Discovery of a morphologically and genetically distinct population of Black‐tailed Godwits in the East Asian‐Australasian Flyway. Zhu, B.R., Verkuil, Y.I., Conklin, J.R., Yang, A., Lei, W., Alves, J.A., Hassell, C.J., Dorofeev, D., Zhang, Z. & Piersma, T. 2020. IBIS. DOI: 10.1111/ibi.12890. VIEW

Figure 1: Right: A flock of Black-tailed Godwits in Shenzhen Bay (near Hongkong), note the smallest individual in the front row © Qiuhe Chen

It is well known that the East Asian-Australasian Flyway (EAAF) is the most species-rich waterbirds flyway in the world. However, our knowledge of most species is still very limited. For instance, in the waders’ world, Black-tailed Godwits (Limosa limosa) have three recognized subspecies that live across Eurasia, two European subspecies L.l. islandica and L.l. limosa are larger in body size than L.l.melanuroides. This last one was considered the only subspecies in the EAAF. Over the last decade, numerous field observations reported two different sized Godwits in Eastern China (Fig 1). Particularly, in the North of Bohai Bay, China, a flock of limosa sized Godwits caught our attention (Fig 2). We wondered whether there was truly only one subspecies of Black-tailed Godwit in the EAAF.

Figure 2 A Black-tailed Godwit in Bohai Bay, China © Qiuhe Chen

To test this, we compared the differences between the Godwits in Bohai Bay and three known subspecies in terms of morphology and genetics. It turned out that Bohai Godwits were indeed much larger than melanuroides in every dimension, their body size was only slightly smaller than limosa. Interestingly, the wing length of the Godwits in Bohai Bay was on average 10 cm shorter than the two European subspecies! So, we had a flock of Black-tailed Godwits in Asia which was definitely not melanuroides, but more like a short-winged version of limosa! Could it be just an undetected limosa population? Nope, the genetic study on mitochondrial DNA also discovered a unique haplotype of the Godwits in Bohai Bay (Fig 3). Moreover, the genetic differences between these four populations were all significant. Therefore, we suggest treating this population as a subspecies with the name of Limosa limosa bohaii.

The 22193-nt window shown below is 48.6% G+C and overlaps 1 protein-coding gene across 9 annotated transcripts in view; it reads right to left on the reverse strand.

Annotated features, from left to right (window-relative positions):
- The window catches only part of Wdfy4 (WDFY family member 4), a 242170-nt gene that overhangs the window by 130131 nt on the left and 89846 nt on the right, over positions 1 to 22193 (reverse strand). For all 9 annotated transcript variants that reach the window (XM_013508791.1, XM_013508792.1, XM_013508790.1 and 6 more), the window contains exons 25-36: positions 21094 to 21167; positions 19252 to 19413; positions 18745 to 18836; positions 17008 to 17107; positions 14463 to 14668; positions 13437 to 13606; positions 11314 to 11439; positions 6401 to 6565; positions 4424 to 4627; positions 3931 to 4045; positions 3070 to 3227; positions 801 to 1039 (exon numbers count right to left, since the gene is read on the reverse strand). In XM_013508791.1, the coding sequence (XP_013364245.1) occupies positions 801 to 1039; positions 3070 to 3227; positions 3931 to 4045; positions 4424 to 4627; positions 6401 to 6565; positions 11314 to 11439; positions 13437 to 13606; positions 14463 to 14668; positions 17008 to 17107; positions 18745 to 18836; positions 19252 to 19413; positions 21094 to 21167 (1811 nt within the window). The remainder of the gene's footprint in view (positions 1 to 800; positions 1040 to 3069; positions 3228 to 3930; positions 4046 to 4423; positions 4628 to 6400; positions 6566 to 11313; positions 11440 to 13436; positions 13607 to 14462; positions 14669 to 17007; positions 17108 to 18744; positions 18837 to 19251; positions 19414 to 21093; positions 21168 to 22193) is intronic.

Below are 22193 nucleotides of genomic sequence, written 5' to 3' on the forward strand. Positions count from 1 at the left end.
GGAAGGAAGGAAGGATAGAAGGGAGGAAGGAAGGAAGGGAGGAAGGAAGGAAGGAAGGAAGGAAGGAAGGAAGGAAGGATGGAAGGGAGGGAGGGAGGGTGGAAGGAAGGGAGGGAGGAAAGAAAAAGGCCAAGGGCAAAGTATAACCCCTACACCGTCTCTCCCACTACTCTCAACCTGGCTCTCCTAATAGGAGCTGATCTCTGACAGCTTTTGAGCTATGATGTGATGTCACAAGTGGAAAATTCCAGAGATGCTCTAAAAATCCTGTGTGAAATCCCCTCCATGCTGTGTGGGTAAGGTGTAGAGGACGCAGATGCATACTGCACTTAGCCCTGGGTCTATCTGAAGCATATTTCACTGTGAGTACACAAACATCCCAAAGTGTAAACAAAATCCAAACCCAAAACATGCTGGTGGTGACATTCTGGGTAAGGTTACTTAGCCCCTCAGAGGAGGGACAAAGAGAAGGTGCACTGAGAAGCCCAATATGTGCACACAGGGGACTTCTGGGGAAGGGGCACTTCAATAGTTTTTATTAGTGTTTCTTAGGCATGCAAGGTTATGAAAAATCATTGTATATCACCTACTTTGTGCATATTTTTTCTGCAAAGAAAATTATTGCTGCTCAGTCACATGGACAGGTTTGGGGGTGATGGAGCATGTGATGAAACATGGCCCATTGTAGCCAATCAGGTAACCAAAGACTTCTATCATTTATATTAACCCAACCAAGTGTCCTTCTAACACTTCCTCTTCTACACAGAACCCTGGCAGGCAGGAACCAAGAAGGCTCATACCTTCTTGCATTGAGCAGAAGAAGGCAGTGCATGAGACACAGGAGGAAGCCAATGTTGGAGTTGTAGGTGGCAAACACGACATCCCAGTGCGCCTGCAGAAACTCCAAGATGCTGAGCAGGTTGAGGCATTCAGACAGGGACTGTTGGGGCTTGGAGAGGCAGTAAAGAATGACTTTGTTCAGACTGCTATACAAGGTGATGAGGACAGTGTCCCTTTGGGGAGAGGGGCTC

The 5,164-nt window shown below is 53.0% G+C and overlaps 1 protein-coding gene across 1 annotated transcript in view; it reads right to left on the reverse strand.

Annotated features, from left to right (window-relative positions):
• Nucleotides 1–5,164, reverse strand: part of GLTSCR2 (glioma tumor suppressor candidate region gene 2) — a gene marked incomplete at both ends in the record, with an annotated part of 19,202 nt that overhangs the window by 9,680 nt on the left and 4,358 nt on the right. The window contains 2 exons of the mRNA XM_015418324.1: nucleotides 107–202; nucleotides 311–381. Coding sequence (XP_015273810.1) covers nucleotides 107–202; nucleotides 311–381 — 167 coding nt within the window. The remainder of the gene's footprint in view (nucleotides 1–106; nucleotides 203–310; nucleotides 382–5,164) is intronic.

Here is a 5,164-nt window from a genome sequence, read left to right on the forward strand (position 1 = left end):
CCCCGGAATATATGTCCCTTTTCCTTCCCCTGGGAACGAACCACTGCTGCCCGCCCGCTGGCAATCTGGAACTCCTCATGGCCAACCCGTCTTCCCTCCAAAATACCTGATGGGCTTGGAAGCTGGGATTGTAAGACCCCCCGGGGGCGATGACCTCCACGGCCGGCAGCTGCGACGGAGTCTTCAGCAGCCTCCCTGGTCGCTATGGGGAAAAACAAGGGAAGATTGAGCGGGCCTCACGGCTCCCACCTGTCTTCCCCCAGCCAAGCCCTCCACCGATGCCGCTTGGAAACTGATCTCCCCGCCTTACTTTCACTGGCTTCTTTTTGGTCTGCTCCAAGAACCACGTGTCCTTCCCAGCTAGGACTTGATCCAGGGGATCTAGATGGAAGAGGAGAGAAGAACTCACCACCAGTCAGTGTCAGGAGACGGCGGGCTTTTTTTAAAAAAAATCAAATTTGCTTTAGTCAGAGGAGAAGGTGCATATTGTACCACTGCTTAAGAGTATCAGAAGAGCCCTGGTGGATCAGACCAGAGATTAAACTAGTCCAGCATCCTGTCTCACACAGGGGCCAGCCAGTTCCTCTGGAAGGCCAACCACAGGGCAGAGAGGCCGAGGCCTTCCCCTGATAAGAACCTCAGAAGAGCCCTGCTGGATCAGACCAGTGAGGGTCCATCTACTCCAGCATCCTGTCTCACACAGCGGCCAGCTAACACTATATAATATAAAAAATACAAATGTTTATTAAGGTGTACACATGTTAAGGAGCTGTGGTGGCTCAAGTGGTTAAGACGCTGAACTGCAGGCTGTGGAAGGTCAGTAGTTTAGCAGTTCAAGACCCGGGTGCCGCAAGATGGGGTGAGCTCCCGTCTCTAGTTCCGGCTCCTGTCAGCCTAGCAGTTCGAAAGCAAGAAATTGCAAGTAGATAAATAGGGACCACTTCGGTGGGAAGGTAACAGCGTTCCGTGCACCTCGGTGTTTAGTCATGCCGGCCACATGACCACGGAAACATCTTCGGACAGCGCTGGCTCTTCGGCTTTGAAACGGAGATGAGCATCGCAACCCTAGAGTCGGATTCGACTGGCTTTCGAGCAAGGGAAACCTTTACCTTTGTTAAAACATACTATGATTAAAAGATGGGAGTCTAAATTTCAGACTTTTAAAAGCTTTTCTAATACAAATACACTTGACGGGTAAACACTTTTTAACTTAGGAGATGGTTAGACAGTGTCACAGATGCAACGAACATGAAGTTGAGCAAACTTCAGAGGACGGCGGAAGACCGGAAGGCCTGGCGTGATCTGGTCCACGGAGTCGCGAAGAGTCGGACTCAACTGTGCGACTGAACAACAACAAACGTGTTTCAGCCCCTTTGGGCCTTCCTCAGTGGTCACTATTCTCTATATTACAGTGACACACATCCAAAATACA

Figure 3 Mitochondrial DNA haplotype networks of the three known subspecies and the Bohai Black-tailed Godwits

This finding confirmed the high potential that the EAAF still hides for exploration. And at the same time raised more questions: What is L.l. bohaii’s annual cycle? Distribution? Population size? These are some of the questions we will be working on in future to understand better this newly discovered subspecies.


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Höglund, J., Johansson, T., Beintema, A. & Schekkerman, H. 2009. Phylogeography of the Black-tailed Godwit Limosa limosa: substructuring revealed by mtDNA control region sequences. Journal of Ornithology 150: 45-53. VIEW

Trimbos, K.B., Doorenweerd, C., Kraaijeveld, K., Musters, C. J., Groen, N.M., de Knijff, P., Piersma, T. & de Snoo, G.R. 2014. Patterns in nuclear and mitochondrial DNA reveal historical and recent isolation in the Black-tailed Godwit (Limosa limosa). PloS ONE 9: e83949. VIEW

Zhu, B.R., Hassell, C.J., Verkuil, Y.I., Gunnarson, T.G., Hooijmeijer, J.C.E.W., Z-W, Zhang. & Piersma, T. 2020. Size, shape and sex differences in three subspecies of Black-tailed Godwits Limosa limosa. Bird Study. DOI: 10.1080/00063657.2020.1733930 VIEW

Image credit

Top right: A flock of Black-tailed Godwits in Shenzhen Bay © Qiuhe Chen